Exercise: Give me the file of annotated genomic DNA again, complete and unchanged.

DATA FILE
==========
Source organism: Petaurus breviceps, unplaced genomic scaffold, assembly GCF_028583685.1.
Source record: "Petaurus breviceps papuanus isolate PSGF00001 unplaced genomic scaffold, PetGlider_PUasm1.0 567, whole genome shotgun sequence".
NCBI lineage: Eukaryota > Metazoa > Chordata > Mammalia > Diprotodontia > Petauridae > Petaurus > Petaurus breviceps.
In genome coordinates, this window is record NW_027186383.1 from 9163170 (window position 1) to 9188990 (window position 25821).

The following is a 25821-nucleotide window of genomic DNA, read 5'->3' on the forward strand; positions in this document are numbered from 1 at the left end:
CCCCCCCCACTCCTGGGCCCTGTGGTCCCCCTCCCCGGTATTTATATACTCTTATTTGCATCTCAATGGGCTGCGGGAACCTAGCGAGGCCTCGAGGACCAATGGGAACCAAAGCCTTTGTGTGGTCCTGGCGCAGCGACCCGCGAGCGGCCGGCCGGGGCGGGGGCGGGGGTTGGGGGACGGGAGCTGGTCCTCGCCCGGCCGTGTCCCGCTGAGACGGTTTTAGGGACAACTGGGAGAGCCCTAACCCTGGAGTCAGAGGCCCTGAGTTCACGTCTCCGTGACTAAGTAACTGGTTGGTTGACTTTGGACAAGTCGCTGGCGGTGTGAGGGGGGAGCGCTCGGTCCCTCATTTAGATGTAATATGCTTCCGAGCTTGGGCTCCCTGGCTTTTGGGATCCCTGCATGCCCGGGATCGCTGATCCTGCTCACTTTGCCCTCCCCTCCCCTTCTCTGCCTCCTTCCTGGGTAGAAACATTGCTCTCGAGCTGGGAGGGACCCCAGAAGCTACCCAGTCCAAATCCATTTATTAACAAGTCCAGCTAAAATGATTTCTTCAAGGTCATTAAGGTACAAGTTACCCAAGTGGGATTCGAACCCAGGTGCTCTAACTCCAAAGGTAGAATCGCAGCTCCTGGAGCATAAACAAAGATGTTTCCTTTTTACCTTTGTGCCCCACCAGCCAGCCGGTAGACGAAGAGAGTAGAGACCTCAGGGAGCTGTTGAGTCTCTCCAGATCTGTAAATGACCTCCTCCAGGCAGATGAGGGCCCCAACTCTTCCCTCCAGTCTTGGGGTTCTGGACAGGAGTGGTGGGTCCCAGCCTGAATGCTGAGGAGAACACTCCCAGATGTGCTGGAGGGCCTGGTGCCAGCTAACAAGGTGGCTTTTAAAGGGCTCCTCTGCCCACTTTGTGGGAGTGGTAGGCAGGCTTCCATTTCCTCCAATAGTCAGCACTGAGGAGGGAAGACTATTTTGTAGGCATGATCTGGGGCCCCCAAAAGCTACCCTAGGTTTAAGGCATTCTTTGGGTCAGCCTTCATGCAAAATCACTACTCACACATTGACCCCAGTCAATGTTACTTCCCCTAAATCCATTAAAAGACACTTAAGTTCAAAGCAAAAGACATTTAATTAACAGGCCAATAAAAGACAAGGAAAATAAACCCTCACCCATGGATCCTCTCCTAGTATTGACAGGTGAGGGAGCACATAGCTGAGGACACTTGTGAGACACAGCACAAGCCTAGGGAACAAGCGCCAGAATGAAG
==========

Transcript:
Source organism: Petaurus breviceps, unplaced genomic scaffold, assembly GCF_028583685.1.
Source record: "Petaurus breviceps papuanus isolate PSGF00001 unplaced genomic scaffold, PetGlider_PUasm1.0 567, whole genome shotgun sequence".
NCBI lineage: Eukaryota > Metazoa > Chordata > Mammalia > Diprotodontia > Petauridae > Petaurus > Petaurus breviceps.
In genome coordinates, this window is record NW_027186383.1 from 9163170 (window position 1) to 9188990 (window position 25821).

The following is a 25821-nucleotide window of genomic DNA, read 5'->3' on the forward strand; positions in this document are numbered from 1 at the left end:
CCCCCCCCACTCCTGGGCCCTGTGGTCCCCCTCCCCGGTATTTATATACTCTTATTTGCATCTCAATGGGCTGCGGGAACCTAGCGAGGCCTCGAGGACCAATGGGAACCAAAGCCTTTGTGTGGTCCTGGCGCAGCGACCCGCGAGCGGCCGGCCGGGGCGGGGGCGGGGGTTGGGGGACGGGAGCTGGTCCTCGCCCGGCCGTGTCCCGCTGAGACGGTTTTAGGGACAACTGGGAGAGCCCTAACCCTGGAGTCAGAGGCCCTGAGTTCACGTCTCCGTGACTAAGTAACTGGTTGGTTGACTTTGGACAAGTCGCTGGCGGTGTGAGGGGGGAGCGCTCGGTCCCTCATTTAGATGTAATATGCTTCCGAGCTTGGGCTCCCTGGCTTTTGGGATCCCTGCATGCCCGGGATCGCTGATCCTGCTCACTTTGCCCTCCCCTCCCCTTCTCTGCCTCCTTCCTGGGTAGAAACATTGCTCTCGAGCTGGGAGGGACCCCAGAAGCTACCCAGTCCAAATCCATTTATTAACAAGTCCAGCTAAAATGATTTCTTCAAGGTCATTAAGGTACAAGTTACCCAAGTGGGATTCGAACCCAGGTGCTCTAACTCCAAAGGTAGAATCGCAGCTCCTGGAGCATAAACAAAGATGTTTCCTTTTTACCTTTGTGCCCCACCAGCCAGCCGGTAGACGAAGAGAGTAGAGACCTCAGGGAGCTGTTGAGTCTCTCCAGATCTGTAAATGACCTCCTCCAGGCAGATGAGGGCCCCAACTCTTCCCTCCAGTCTTGGGGTTCTGGACAGGAGTGGTGGGTCCCAGCCTGAATGCTGAGGAGAACACTCCCAGATGTGCTGGAGGGCCTGGTGCCAGCTAACAAGGTGGCTTTTAAAGGGCTCCTCTGCCCACTTTGTGGGAGTGGTAGGCAGGCTTCCATTTCCTCCAATAGTCAGCACTGAGGAGGGAAGACTATTTTGTAGGCATGATCTGGGGCCCCCAAAAGCTACCCTAGGTTTAAGGCATTCTTTGGGTCAGCCTTCATGCAAAATCACTACTCACACATTGACCCCAGTCAATGTTACTTCCCCTAAATCCATTAAAAGACACTTAAGTTCAAAGCAAAAGACATTTAATTAACAGGCCAATAAAAGACAAGGAAAATAAACCCTCACCCATGGATCCTCTCCTAGTATTGACAGGTGAGGGAGCACATAGCTGAGGACACTTGTGAGACACAGCACAAGCCTAGGGAACAAGCGCCAGAATGAAG